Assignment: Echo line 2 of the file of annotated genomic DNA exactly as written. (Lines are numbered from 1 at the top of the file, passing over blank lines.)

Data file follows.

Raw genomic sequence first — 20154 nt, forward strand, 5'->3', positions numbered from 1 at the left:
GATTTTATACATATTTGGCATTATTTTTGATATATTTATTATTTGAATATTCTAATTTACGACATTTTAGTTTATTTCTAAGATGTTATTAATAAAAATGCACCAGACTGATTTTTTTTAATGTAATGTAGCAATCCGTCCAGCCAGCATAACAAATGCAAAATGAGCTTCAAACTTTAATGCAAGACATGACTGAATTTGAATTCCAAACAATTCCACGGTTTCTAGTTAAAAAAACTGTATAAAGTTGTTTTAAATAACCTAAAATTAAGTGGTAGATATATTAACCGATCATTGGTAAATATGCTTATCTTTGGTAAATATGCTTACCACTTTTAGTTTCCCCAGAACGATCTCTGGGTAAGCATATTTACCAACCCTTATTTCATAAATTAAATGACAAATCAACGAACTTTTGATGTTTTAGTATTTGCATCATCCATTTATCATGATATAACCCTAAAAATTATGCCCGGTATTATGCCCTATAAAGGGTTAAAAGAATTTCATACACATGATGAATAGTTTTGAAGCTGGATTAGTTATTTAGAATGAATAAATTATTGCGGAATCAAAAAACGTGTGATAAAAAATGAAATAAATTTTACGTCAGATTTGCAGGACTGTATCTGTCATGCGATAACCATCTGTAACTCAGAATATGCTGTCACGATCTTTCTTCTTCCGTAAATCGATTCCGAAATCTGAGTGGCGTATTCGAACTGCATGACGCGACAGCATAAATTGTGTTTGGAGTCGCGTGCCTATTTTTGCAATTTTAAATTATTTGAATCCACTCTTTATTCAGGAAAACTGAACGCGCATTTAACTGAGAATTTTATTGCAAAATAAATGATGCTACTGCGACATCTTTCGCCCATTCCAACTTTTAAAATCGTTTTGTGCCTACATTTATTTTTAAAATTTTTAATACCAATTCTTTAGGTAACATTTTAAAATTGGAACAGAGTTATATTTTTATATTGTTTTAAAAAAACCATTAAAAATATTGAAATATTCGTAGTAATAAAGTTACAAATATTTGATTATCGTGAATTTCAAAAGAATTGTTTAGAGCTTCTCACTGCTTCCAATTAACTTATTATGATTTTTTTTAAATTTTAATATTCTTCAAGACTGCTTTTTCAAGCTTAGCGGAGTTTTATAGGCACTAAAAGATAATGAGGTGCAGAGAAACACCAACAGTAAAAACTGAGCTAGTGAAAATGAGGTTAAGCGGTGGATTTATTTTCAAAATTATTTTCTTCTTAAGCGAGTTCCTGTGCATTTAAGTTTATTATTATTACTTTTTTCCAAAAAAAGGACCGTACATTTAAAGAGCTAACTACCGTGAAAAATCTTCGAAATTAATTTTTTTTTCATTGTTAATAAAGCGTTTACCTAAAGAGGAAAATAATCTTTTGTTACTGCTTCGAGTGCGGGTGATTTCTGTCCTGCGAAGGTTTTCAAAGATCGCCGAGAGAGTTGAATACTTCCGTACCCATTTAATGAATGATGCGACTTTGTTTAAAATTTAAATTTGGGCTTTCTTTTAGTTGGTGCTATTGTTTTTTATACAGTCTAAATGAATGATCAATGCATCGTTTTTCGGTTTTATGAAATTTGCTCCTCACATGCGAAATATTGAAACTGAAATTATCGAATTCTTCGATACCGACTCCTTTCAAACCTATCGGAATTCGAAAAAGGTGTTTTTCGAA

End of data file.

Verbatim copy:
GATTTTATACATATTTGGCATTATTTTTGATATATTTATTATTTGAATATTCTAATTTACGACATTTTAGTTTATTTCTAAGATGTTATTAATAAAAATGCACCAGACTGATTTTTTTTAATGTAATGTAGCAATCCGTCCAGCCAGCATAACAAATGCAAAATGAGCTTCAAACTTTAATGCAAGACATGACTGAATTTGAATTCCAAACAATTCCACGGTTTCTAGTTAAAAAAACTGTATAAAGTTGTTTTAAATAACCTAAAATTAAGTGGTAGATATATTAACCGATCATTGGTAAATATGCTTATCTTTGGTAAATATGCTTACCACTTTTAGTTTCCCCAGAACGATCTCTGGGTAAGCATATTTACCAACCCTTATTTCATAAATTAAATGACAAATCAACGAACTTTTGATGTTTTAGTATTTGCATCATCCATTTATCATGATATAACCCTAAAAATTATGCCCGGTATTATGCCCTATAAAGGGTTAAAAGAATTTCATACACATGATGAATAGTTTTGAAGCTGGATTAGTTATTTAGAATGAATAAATTATTGCGGAATCAAAAAACGTGTGATAAAAAATGAAATAAATTTTACGTCAGATTTGCAGGACTGTATCTGTCATGCGATAACCATCTGTAACTCAGAATATGCTGTCACGATCTTTCTTCTTCCGTAAATCGATTCCGAAATCTGAGTGGCGTATTCGAACTGCATGACGCGACAGCATAAATTGTGTTTGGAGTCGCGTGCCTATTTTTGCAATTTTAAATTATTTGAATCCACTCTTTATTCAGGAAAACTGAACGCGCATTTAACTGAGAATTTTATTGCAAAATAAATGATGCTACTGCGACATCTTTCGCCCATTCCAACTTTTAAAATCGTTTTGTGCCTACATTTATTTTTAAAATTTTTAATACCAATTCTTTAGGTAACATTTTAAAATTGGAACAGAGTTATATTTTTATATTGTTTTAAAAAAACCATTAAAAATATTGAAATATTCGTAGTAATAAAGTTACAAATATTTGATTATCGTGAATTTCAAAAGAATTGTTTAGAGCTTCTCACTGCTTCCAATTAACTTATTATGATTTTTTTTAAATTTTAATATTCTTCAAGACTGCTTTTTCAAGCTTAGCGGAGTTTTATAGGCACTAAAAGATAATGAGGTGCAGAGAAACACCAACAGTAAAAACTGAGCTAGTGAAAATGAGGTTAAGCGGTGGATTTATTTTCAAAATTATTTTCTTCTTAAGCGAGTTCCTGTGCATTTAAGTTTATTATTATTACTTTTTTCCAAAAAAAGGACCGTACATTTAAAGAGCTAACTACCGTGAAAAATCTTCGAAATTAATTTTTTTTTCATTGTTAATAAAGCGTTTACCTAAAGAGGAAAATAATCTTTTGTTACTGCTTCGAGTGCGGGTGATTTCTGTCCTGCGAAGGTTTTCAAAGATCGCCGAGAGAGTTGAATACTTCCGTACCCATTTAATGAATGATGCGACTTTGTTTAAAATTTAAATTTGGGCTTTCTTTTAGTTGGTGCTATTGTTTTTTATACAGTCTAAATGAATGATCAATGCATCGTTTTTCGGTTTTATGAAATTTGCTCCTCACATGCGAAATATTGAAACTGAAATTATCGAATTCTTCGATACCGACTCCTTTCAAACCTATCGGAATTCGAAAAAGGTGTTTTTCGAA